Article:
Certain factors have been identified that may trigger the disease. These include injury, drugs (e.g. vitamin K, cocaine, penicillamine, appetite suppressants and some chemotherapeutic agents), and chemicals (e.g. silica, organic solvents, pesticides, aliphatic hydrocarbons and epoxy resin).

What are the clinical features of systemic sclerosis?

Raynaud phenomenon is usually the first symptom of systemic sclerosis. Patients experience episodes of vasospasm , which causes blood vessels in the fingers and toes to constrict. As less blood is reaching these extremities the skin changes colour to white and the fingers and toes may feel cold and numb. As they warm up, they go blue and then red before returning to normal again.

Cutaneous features of systemic sclerosis

Other skin changes include:

Systemic sclerosis affecting other organs

In addition to the skin changes, the disease affects many other organs. Problems that may occur include:

What is the CREST syndrome?

CREST syndrome (also called CRST syndrome) is a limited form of systemic sclerosis in which there is Calcinosis, Raynaud's phenomenon, oEsophageal involvement, Sclerodactyly and Telangiectases. Characteristically, the telangiectases are well-defined and flat (matt).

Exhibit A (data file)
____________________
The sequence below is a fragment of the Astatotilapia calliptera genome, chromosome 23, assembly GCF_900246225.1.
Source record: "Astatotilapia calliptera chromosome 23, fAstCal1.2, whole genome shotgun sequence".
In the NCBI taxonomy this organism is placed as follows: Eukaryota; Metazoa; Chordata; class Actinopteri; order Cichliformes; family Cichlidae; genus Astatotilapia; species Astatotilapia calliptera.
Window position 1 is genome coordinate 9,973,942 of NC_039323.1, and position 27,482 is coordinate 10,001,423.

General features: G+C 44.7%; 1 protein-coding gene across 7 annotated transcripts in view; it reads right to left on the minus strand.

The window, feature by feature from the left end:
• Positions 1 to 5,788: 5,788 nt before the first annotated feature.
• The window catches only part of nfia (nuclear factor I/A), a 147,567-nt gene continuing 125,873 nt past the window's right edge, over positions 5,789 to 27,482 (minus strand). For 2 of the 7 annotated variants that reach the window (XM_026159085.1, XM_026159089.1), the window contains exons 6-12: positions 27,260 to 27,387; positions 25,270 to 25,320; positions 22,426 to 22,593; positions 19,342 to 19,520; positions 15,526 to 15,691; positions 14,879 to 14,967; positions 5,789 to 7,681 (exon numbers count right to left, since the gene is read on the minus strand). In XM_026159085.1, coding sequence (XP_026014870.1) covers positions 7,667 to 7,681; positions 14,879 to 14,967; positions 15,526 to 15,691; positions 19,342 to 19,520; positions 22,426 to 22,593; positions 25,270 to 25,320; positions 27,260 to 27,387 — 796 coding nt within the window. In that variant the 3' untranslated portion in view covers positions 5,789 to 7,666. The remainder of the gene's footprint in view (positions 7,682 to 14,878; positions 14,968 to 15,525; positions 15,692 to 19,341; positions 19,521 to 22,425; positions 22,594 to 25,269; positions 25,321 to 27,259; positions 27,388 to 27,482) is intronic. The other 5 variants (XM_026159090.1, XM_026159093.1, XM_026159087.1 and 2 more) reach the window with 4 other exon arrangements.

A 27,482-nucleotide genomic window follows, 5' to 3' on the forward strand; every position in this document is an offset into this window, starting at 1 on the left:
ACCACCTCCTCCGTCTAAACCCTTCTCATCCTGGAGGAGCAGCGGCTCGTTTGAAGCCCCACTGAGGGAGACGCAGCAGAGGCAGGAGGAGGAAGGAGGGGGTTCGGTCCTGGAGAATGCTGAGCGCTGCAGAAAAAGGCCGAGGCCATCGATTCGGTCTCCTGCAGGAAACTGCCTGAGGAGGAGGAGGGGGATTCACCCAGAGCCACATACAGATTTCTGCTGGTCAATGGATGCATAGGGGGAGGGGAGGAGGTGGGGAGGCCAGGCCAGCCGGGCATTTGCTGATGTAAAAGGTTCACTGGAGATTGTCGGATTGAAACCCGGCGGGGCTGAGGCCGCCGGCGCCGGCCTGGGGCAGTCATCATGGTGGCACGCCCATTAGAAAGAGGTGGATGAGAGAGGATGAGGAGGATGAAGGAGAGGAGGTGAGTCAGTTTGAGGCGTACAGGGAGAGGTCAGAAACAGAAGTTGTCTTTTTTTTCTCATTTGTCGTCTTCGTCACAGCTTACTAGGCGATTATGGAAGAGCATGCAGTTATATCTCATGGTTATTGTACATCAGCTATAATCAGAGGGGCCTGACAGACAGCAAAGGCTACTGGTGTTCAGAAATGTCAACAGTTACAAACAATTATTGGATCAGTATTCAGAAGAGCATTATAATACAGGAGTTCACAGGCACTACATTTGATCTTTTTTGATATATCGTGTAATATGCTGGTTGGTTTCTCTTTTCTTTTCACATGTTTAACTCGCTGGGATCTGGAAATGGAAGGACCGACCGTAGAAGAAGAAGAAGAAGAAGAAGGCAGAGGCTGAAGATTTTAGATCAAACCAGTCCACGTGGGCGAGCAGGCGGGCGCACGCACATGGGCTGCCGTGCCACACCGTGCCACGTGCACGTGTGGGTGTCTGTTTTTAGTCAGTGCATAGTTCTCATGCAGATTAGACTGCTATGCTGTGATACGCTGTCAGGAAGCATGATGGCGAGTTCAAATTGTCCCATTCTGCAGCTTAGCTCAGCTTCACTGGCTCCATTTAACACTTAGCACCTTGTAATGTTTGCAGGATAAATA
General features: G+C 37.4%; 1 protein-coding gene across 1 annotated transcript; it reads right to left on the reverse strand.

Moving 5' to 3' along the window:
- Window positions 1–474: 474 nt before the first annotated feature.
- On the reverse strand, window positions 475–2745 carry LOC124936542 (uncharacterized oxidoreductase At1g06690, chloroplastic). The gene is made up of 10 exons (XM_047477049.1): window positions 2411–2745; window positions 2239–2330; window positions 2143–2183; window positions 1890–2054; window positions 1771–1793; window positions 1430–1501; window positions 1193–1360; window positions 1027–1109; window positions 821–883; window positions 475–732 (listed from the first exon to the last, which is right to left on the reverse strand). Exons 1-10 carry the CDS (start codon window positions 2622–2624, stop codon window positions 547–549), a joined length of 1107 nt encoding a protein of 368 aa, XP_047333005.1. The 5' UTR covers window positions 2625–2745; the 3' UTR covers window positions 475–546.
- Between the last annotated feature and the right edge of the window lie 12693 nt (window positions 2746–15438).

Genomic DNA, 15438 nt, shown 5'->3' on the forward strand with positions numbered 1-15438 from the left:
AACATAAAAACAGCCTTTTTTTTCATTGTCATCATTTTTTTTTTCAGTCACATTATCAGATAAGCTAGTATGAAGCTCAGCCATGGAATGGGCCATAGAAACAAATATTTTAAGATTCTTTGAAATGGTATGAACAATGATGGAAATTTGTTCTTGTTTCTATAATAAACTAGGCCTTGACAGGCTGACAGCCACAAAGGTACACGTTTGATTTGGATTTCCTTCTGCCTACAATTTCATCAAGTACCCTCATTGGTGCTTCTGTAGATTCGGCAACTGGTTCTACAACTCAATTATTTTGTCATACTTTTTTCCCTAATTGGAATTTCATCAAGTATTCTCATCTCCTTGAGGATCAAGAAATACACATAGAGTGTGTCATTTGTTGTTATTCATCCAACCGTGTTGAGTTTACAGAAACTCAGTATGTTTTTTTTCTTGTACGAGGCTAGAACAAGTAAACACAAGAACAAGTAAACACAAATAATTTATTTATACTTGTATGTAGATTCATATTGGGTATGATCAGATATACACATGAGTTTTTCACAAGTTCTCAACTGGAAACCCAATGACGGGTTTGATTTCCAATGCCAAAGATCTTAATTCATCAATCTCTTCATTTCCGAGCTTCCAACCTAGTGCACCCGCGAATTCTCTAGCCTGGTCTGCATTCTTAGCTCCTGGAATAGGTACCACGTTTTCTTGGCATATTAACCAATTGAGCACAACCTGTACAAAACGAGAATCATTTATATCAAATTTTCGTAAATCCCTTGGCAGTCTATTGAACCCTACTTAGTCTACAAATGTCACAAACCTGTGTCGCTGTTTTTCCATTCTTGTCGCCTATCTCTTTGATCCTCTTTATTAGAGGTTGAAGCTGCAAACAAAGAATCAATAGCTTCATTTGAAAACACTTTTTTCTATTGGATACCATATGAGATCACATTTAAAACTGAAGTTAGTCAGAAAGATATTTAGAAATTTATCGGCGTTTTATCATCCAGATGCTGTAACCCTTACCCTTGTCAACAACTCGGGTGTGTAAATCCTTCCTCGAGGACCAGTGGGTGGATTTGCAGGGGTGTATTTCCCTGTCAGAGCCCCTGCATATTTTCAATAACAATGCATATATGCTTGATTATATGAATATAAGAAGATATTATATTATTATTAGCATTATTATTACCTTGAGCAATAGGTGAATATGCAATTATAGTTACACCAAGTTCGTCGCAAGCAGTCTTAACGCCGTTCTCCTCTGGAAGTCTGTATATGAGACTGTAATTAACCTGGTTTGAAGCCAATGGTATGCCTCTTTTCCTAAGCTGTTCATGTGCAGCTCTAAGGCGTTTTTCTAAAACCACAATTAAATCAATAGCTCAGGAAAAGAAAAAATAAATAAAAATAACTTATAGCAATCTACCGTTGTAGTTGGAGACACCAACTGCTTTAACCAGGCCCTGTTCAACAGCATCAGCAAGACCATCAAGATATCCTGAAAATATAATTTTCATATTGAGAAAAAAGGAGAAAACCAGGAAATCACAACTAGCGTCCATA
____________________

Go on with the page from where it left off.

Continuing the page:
How is systemic sclerosis diagnosed?

The diagnosis of systemic sclerosis is generally made from the patient's history and the findings on examination of the skin and other organs. Nailfold capillaroscopy typically shows loss of capillaries, haemorrhages and disorganised, enlarged capillaries. A skin biopsy is not usually necessary but characteristically shows excessive ground substance and odd-looking endothelial cells in the dermis, and later, deposits of collagen. The epidermis is usually atrophic (thinned).